Megan Thee Stallion is in a not so hot situation with her label 1501 Certified Entertainment and its owner Carl Crawford.
According to TMZ, Megan filed a lawsuit against her label and Crawford on Monday. She was also awarded a temporary restraining order which prevents her label from blocking her plans to drop music this Friday.
On Sunday, the resident Hot Girl took to Instagram to explain how her request to renegotiate her contract led to 1501 blocking her new music.
“So when I got with Roc Nation, I got real management. I got real lawyers,” said Megan. “They was like, ‘Do you know that this is in your contract?'”
Once the lawyers brought a few questionable things to her attention, the rapper attempted to renegotiate her contract; however, the label responded differently then she expected.
“Soon as I said I want to renegotiate my contract everything went left,” said Megan. “So now they telling a b*tch that she can’t drop no music.”
Megan says she was around 20 when signed with 1501. She clarified on Twitter that she in fact read the contract, but that she didn’t understand all the verbiage.
Many social users and industry professionals have weighed in on the controversy including 1501. A post from the page seemingly addressing the situation went up Sunday.
One social user commented under the post in short expressing that 1501 made Megan, but Megan’s best friend Kelsey responded and said it’s actually the other way around.
Now Megan is suing 1501 and Crawford for at least $1 million in damages.
In the suit, Megan reportedly asks a judge declare her recording contract with 1501 void. She claims that 1501 gets 60% of her recording income. She does get the remaining 40%, but she has to use that money to pay her engineers and featured artists.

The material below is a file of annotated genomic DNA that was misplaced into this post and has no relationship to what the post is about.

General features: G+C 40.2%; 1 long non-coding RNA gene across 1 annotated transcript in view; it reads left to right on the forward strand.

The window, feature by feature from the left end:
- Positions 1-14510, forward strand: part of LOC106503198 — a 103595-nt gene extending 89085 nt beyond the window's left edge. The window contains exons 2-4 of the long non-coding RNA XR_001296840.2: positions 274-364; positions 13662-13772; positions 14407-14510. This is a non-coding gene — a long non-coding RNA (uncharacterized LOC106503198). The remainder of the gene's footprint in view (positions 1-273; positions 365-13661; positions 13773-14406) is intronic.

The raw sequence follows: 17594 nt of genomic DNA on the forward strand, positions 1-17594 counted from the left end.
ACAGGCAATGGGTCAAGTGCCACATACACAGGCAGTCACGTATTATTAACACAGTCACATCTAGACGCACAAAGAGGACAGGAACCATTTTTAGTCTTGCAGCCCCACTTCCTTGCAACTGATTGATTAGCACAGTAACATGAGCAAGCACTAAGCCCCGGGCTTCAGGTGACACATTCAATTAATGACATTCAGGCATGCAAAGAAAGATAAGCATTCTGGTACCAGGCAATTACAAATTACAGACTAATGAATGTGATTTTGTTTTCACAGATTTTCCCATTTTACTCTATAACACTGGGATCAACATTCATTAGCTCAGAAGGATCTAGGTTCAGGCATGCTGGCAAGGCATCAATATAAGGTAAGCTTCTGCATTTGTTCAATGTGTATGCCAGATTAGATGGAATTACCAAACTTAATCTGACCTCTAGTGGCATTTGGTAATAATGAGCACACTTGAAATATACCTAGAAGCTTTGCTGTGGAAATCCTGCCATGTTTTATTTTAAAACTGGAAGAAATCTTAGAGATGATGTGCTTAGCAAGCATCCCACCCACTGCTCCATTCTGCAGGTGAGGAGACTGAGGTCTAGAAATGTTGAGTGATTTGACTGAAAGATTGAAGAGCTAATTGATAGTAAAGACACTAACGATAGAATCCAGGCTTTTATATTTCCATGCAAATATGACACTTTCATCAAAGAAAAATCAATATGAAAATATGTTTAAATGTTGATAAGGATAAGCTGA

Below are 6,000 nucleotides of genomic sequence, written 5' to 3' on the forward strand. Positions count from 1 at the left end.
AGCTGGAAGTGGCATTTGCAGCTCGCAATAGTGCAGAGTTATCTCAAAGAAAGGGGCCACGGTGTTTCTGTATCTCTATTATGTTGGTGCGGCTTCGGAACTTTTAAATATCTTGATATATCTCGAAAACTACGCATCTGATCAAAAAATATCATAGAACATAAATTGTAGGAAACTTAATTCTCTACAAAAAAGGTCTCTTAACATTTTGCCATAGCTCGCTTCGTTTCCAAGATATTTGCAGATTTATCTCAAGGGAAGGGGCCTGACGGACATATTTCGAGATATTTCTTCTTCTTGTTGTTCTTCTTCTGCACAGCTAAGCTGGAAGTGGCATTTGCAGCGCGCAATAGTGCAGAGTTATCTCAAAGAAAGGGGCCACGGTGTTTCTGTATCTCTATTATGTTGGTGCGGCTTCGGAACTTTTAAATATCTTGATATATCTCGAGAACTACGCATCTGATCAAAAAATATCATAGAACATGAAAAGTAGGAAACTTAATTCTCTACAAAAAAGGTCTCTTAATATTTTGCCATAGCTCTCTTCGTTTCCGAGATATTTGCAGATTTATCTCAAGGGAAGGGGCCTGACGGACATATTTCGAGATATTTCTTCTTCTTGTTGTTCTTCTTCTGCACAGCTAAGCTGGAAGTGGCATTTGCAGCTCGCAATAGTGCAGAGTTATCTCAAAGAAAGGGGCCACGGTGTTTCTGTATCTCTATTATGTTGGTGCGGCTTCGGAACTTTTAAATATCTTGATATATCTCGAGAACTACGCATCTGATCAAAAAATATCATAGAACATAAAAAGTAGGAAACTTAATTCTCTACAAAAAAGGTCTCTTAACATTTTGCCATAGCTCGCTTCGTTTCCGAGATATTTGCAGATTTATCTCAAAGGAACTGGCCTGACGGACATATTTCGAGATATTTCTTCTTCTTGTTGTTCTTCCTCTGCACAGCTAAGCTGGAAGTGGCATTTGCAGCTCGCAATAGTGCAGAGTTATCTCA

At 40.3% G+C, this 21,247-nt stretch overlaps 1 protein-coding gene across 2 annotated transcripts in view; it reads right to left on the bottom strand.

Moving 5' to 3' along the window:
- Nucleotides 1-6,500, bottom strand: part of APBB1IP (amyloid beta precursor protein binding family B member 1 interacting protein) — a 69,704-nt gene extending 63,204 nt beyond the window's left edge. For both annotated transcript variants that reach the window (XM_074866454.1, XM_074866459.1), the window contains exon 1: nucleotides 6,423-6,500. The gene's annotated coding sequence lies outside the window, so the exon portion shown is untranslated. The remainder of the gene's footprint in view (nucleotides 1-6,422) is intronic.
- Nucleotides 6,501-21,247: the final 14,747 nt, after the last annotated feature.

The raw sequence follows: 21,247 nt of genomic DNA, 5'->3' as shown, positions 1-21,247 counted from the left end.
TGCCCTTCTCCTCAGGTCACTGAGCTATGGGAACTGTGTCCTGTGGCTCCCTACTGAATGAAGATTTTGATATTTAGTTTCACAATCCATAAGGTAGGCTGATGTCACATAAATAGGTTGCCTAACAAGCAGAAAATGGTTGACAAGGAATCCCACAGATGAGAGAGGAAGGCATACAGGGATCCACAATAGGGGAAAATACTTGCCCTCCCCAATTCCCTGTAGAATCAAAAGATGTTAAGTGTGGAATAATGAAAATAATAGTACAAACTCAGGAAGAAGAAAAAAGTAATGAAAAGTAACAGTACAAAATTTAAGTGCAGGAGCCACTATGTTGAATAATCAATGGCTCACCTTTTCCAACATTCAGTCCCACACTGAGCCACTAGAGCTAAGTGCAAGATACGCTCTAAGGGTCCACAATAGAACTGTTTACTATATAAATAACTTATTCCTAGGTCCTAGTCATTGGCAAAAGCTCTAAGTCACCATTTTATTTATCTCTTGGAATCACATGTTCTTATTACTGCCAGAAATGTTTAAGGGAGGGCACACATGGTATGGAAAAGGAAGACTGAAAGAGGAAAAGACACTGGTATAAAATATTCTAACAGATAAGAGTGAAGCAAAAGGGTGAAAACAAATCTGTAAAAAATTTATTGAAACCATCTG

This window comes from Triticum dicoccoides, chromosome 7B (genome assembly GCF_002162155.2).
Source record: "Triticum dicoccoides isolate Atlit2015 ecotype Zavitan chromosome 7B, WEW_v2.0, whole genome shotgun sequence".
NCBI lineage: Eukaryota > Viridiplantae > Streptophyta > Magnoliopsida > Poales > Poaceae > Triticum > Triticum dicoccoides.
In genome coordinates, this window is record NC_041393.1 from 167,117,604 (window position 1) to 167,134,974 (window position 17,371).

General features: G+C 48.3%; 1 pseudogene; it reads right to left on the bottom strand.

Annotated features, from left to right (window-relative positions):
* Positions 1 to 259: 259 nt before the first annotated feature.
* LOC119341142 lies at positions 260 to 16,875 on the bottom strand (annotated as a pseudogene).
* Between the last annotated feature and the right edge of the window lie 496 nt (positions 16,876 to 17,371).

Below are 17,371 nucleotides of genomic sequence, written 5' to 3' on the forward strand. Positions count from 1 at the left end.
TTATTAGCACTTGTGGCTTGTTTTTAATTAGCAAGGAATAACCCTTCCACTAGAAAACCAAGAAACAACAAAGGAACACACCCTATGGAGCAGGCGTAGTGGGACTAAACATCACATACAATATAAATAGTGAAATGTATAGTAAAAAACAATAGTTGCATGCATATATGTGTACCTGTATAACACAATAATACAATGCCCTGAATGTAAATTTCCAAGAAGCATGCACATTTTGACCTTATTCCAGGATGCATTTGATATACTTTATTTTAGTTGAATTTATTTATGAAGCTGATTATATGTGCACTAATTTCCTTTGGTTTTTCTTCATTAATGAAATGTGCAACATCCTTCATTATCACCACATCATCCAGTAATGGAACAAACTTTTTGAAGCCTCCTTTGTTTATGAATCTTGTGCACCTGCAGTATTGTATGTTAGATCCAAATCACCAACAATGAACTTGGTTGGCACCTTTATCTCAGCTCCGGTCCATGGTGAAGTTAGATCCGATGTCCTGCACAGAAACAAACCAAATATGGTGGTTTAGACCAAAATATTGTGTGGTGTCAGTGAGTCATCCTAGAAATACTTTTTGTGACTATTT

The contract also allegedly says that all money from Megan’s touring and live performances are paid directly to 1501. She’s suppose to get a proper accounting of her cut, but claims what they’ve provided has been “purposefully and deceptively vague.”
According to Billboard, 1501 Entertainment has been ordered “to do nothing to prevent the release, distribution, and sale of [Megan Pete’s] new records,” “to refrain from threatening or posting any threatening any retaliatory social media posts or threats against Pete,” to “refrain from threatening anyone associated with Pete or trying to prevent or limit others from working with Pete” and “to not intentionally falsify, alter, spoil, hide, transfer, or otherwise destroy any documents, evidence or recordings related to Pete in any way.”
In a statement, Megan’s attorney Richard Busch said his team is happy about the restraining order.
“We are very happy the Court granted our TRO and thrilled that the world should be able to now hear Megan’s new music on March 6. We will now proceed with the other claims set forth in the petition.”
Megan took to Twitter to celebrate and shared that new music will be dropping this upcoming Friday.